• The minimum metadata fields that should be included in the load files and accompany any production of ESI are: (1) Identifier (i.e., a unique production identifier of the item); (2) File Name; (3) Custodian; (4) Source Device; (5) Source Path; (6) Production Path; (7) Modified Date; (8) Modified Time; and (9) Time Offset Value.
  • The following additional metadata fields should accompany e-mails: (1) To; (2) From; (3) Cc; (4) Bcc; (5) Date Sent; (6) Time Sent; (7) Subject; (8) Date Received; (9) Time Received; and (10) Attachments (i.e., the Bates ranges of e-mail attachments).
  • The following additional fields should accompany images of paper records: (1) Bates_Begin; (2) Bates_End; (3) Attach_Begin; and (4) Attach_End.
  • Spreadsheets should be produced in native format, with accompanying load files if the required metadata is not preserved in the native file. Parties may produce spreadsheets in TIFF format with load files if they can demonstrate why native production would reveal inappropriate information.
  • "Whether or not metadata has been specifically requested–which it should be–production of a collection of static images without any means of permitting the use of electronic search tools is an inappropriate downgrading of the ESI."
  • The dispute could have been avoided if the parties had held the equivalent of a Rule 26(f) conference, at which they are required to discuss form of production.
  • "[A]ll lawyers–even highly respected private lawyers, government lawyers, and professors of law–need to make greater efforts to comply with the expectations that courts now demand of counsel" to "’meet and confer,’ ‘cooperate’ and generally make every effort to ‘communicate’ as to the form in which ESI would be produced."

Judge Scheindlin concluded with an apparent response to critics who have objected to the burdens imposed by decisions such as Pension Committee, stating that "[l]awyers are all too ready to point to the courts and the Rules for increasing the expense of litigation, but that expense could be greatly diminished if lawyers met their own obligations to ensure that document production is handled as expeditiously and inexpensively as possible" and this "can only be achieved through cooperation and communication." Many in the legal world would no doubt share this sentiment.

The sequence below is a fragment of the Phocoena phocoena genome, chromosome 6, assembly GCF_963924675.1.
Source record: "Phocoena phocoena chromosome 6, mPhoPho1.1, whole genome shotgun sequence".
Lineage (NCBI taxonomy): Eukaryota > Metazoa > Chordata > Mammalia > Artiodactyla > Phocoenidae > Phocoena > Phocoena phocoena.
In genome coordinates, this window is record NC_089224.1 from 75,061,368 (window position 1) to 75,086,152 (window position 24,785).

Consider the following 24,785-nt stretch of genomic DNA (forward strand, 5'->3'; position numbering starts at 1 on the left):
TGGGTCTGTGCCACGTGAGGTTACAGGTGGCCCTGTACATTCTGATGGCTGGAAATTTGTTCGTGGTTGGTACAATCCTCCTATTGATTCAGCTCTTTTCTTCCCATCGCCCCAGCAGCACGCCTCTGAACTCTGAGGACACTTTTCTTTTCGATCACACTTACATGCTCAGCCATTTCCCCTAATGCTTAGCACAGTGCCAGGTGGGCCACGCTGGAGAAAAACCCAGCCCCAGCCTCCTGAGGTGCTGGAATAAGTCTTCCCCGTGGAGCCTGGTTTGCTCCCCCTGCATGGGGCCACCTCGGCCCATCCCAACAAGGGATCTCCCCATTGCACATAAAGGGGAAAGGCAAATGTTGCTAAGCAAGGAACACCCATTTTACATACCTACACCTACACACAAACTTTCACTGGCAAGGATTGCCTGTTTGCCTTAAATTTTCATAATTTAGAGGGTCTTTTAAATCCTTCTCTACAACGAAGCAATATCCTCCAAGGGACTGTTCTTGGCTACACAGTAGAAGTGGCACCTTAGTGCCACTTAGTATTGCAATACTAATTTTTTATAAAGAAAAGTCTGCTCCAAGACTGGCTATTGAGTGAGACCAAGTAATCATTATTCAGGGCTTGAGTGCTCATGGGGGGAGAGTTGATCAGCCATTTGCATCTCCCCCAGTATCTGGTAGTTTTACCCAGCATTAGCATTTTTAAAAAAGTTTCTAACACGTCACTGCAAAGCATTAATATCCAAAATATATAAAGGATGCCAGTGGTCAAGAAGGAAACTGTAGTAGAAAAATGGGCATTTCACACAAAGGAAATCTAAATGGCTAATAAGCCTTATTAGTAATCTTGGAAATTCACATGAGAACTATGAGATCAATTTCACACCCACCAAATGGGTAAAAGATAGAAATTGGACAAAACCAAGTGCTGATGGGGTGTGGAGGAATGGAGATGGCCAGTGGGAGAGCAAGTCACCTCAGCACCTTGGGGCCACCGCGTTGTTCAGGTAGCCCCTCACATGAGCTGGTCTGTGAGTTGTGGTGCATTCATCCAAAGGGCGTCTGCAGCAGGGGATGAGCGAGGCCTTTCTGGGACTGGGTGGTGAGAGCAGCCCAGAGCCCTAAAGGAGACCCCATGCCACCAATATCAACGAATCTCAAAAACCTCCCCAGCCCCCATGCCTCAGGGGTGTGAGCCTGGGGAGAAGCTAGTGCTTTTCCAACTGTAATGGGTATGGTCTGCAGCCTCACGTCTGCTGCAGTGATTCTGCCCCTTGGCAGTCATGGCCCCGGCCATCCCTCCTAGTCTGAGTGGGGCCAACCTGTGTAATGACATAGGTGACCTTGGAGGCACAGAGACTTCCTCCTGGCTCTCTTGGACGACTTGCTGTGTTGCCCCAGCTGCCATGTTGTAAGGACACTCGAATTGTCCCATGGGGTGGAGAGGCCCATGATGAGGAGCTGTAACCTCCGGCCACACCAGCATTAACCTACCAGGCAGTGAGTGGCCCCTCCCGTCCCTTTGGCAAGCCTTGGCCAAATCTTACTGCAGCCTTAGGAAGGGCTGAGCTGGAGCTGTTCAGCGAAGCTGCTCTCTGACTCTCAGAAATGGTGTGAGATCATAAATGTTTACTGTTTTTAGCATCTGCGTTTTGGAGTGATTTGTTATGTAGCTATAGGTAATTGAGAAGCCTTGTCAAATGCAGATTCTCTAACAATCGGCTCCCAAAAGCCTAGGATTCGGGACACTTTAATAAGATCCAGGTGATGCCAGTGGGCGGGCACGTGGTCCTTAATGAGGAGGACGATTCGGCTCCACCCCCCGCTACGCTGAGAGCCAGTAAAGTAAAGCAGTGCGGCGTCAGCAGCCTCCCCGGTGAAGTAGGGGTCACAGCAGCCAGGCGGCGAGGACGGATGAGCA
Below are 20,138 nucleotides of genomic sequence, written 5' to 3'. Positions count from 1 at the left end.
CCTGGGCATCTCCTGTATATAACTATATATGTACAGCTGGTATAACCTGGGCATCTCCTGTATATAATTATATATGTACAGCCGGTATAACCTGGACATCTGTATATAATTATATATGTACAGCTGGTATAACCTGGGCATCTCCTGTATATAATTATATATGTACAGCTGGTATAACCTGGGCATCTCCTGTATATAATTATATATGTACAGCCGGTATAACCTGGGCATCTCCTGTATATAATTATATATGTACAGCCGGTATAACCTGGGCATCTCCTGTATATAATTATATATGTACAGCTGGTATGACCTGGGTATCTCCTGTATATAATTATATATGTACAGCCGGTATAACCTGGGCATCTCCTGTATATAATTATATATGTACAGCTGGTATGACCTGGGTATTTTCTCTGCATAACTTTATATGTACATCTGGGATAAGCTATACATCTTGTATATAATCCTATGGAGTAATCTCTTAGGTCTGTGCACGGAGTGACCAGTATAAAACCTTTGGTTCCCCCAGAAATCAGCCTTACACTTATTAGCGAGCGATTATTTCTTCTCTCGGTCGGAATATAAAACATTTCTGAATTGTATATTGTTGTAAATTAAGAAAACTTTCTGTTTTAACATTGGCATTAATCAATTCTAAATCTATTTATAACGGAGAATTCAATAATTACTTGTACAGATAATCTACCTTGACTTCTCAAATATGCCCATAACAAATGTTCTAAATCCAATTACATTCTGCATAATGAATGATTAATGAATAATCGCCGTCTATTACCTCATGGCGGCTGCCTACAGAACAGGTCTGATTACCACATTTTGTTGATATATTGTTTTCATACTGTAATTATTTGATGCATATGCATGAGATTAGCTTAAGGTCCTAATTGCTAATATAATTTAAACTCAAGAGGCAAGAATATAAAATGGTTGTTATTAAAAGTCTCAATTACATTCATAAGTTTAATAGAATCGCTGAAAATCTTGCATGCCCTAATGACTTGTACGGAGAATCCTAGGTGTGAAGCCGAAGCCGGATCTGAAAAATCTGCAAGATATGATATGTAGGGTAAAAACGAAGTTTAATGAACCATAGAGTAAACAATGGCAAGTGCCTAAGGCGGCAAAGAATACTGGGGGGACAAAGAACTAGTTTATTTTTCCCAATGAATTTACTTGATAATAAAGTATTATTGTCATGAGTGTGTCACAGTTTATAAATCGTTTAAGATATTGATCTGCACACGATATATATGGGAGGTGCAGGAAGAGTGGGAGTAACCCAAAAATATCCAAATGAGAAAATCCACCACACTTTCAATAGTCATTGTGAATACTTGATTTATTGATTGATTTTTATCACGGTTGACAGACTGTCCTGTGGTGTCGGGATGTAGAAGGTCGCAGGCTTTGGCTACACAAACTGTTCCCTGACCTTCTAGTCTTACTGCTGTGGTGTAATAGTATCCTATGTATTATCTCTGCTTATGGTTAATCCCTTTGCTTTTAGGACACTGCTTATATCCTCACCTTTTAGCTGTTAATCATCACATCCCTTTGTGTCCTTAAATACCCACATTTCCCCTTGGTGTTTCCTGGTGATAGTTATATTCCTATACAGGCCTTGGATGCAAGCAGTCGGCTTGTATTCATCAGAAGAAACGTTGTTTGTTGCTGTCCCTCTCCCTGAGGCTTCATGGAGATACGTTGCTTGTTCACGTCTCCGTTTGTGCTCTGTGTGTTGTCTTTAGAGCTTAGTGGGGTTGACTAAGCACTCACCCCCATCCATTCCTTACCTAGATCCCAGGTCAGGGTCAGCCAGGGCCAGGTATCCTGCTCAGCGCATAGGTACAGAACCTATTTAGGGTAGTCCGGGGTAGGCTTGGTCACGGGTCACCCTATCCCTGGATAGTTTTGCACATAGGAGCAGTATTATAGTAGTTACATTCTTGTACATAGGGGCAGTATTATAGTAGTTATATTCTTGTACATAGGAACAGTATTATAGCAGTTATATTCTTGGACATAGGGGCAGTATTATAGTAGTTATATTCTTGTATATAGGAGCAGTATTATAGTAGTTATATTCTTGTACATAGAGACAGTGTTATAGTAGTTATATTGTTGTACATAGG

Gibson, Dunn & Crutcher LLP  

Gibson Dunn & Crutcher’s lawyers are available to assist in addressing any questions you may have regarding the issues discussed in this update.  The Electronic Discovery and Information Law Practice Group brings together lawyers with extensive knowledge of electronic discovery and information law.  The group is comprised of seasoned litigators with a breadth of experience who have assisted clients in various industries and in jurisdictions around the world.  The group’s lawyers work closely with the firm’s technical specialists to provide cutting-edge legal advice and guidance in this complex and evolving area of law.  For further information, please contact the Gibson Dunn lawyer with whom you work or any of the following Chairs of the Electronic Discovery and Information Law Practice Group:

Gareth T. Evans – Practice Co-Chair, Los Angeles/Orange County (213-229-7734, [email protected])
Jennifer H. Rearden – Practice Co-Chair, New York (212-351-4057, [email protected])
G. Charles Nierlich – Practice Co-Chair, San Francisco (415-393-8239, [email protected])
M. Sean Royall – Practice Co-Chair, Dallas (214-698-3256; [email protected])
Farrah Pepper – Practice Vice-Chair, New York (212-351-2426, [email protected])